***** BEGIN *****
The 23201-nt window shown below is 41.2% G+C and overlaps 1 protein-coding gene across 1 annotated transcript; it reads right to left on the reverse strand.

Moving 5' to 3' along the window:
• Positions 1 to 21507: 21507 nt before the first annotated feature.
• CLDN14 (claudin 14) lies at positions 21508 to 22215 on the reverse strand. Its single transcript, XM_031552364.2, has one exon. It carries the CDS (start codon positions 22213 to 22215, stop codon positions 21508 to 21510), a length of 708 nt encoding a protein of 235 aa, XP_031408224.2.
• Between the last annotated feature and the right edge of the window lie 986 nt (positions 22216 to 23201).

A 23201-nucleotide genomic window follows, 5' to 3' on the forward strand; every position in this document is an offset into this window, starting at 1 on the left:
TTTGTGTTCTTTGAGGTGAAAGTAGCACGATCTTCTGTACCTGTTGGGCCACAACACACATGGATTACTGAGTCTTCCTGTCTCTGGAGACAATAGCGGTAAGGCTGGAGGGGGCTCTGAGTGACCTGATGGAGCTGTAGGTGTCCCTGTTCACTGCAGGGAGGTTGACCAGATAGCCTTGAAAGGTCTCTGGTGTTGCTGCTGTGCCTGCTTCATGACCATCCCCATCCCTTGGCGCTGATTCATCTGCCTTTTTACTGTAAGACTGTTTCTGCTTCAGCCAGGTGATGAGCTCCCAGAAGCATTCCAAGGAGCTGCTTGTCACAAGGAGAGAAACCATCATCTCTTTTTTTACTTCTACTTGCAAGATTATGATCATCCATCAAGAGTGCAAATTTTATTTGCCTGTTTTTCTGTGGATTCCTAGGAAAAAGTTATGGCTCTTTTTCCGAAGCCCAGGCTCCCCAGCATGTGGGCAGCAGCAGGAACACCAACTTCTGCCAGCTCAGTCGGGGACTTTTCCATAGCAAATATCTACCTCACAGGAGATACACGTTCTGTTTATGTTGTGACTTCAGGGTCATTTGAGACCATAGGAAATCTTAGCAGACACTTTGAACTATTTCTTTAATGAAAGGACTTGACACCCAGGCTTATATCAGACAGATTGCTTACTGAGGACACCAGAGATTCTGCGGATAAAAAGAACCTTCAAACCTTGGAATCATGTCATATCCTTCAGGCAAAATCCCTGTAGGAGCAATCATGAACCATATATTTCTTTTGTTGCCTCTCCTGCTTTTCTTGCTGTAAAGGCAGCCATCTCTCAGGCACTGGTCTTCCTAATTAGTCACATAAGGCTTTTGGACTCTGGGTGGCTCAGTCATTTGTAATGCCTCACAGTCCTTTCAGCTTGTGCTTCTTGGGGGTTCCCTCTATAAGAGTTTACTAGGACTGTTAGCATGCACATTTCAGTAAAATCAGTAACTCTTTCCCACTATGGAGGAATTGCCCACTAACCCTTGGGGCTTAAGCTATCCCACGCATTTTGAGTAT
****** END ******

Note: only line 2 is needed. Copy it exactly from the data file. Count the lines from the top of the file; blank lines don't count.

Moving 5' to 3' along the window: